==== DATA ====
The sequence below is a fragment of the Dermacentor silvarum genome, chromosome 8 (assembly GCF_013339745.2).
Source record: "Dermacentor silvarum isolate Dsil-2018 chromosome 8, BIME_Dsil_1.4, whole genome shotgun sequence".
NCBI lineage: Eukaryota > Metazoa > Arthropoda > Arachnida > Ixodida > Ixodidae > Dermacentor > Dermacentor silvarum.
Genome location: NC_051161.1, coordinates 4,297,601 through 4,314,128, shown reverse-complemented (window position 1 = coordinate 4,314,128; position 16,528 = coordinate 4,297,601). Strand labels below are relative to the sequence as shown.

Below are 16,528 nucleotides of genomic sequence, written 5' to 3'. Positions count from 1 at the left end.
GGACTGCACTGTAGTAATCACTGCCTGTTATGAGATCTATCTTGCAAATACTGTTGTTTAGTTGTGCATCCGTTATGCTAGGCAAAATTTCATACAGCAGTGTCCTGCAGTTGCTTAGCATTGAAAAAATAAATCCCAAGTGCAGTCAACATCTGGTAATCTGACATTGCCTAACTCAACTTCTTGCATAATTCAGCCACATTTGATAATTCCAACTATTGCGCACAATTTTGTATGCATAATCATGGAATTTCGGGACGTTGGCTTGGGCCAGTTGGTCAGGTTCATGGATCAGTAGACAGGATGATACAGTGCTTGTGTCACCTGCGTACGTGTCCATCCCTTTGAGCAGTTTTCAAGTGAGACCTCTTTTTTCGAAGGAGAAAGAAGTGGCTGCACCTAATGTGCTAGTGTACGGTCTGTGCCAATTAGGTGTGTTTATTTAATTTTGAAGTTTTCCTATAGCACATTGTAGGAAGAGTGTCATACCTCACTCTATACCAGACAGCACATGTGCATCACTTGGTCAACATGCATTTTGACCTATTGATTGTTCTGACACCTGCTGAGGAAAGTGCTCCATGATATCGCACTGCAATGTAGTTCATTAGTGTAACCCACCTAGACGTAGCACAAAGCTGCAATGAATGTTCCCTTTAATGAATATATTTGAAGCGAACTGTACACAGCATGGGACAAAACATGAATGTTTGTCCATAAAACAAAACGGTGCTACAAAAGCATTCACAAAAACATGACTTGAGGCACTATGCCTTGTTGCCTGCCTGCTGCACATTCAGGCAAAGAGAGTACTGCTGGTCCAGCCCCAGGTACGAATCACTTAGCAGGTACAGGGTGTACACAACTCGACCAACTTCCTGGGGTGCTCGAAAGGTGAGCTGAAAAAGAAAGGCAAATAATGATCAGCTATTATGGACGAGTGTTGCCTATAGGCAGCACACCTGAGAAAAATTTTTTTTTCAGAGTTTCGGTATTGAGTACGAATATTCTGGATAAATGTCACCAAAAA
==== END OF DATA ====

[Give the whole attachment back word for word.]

The sequence below is a fragment of the Dermacentor silvarum genome, chromosome 8 (assembly GCF_013339745.2).
Source record: "Dermacentor silvarum isolate Dsil-2018 chromosome 8, BIME_Dsil_1.4, whole genome shotgun sequence".
NCBI lineage: Eukaryota > Metazoa > Arthropoda > Arachnida > Ixodida > Ixodidae > Dermacentor > Dermacentor silvarum.
Genome location: NC_051161.1, coordinates 4,297,601 through 4,314,128, shown reverse-complemented (window position 1 = coordinate 4,314,128; position 16,528 = coordinate 4,297,601). Strand labels below are relative to the sequence as shown.

Below are 16,528 nucleotides of genomic sequence, written 5' to 3'. Positions count from 1 at the left end.
GGACTGCACTGTAGTAATCACTGCCTGTTATGAGATCTATCTTGCAAATACTGTTGTTTAGTTGTGCATCCGTTATGCTAGGCAAAATTTCATACAGCAGTGTCCTGCAGTTGCTTAGCATTGAAAAAATAAATCCCAAGTGCAGTCAACATCTGGTAATCTGACATTGCCTAACTCAACTTCTTGCATAATTCAGCCACATTTGATAATTCCAACTATTGCGCACAATTTTGTATGCATAATCATGGAATTTCGGGACGTTGGCTTGGGCCAGTTGGTCAGGTTCATGGATCAGTAGACAGGATGATACAGTGCTTGTGTCACCTGCGTACGTGTCCATCCCTTTGAGCAGTTTTCAAGTGAGACCTCTTTTTTCGAAGGAGAAAGAAGTGGCTGCACCTAATGTGCTAGTGTACGGTCTGTGCCAATTAGGTGTGTTTATTTAATTTTGAAGTTTTCCTATAGCACATTGTAGGAAGAGTGTCATACCTCACTCTATACCAGACAGCACATGTGCATCACTTGGTCAACATGCATTTTGACCTATTGATTGTTCTGACACCTGCTGAGGAAAGTGCTCCATGATATCGCACTGCAATGTAGTTCATTAGTGTAACCCACCTAGACGTAGCACAAAGCTGCAATGAATGTTCCCTTTAATGAATATATTTGAAGCGAACTGTACACAGCATGGGACAAAACATGAATGTTTGTCCATAAAACAAAACGGTGCTACAAAAGCATTCACAAAAACATGACTTGAGGCACTATGCCTTGTTGCCTGCCTGCTGCACATTCAGGCAAAGAGAGTACTGCTGGTCCAGCCCCAGGTACGAATCACTTAGCAGGTACAGGGTGTACACAACTCGACCAACTTCCTGGGGTGCTCGAAAGGTGAGCTGAAAAAGAAAGGCAAATAATGATCAGCTATTATGGACGAGTGTTGCCTATAGGCAGCACACCTGAGAAAAATTTTTTTTTCAGAGTTTCGGTATTGAGTACGAATATTCTGGATAAATGTCACCAAAAA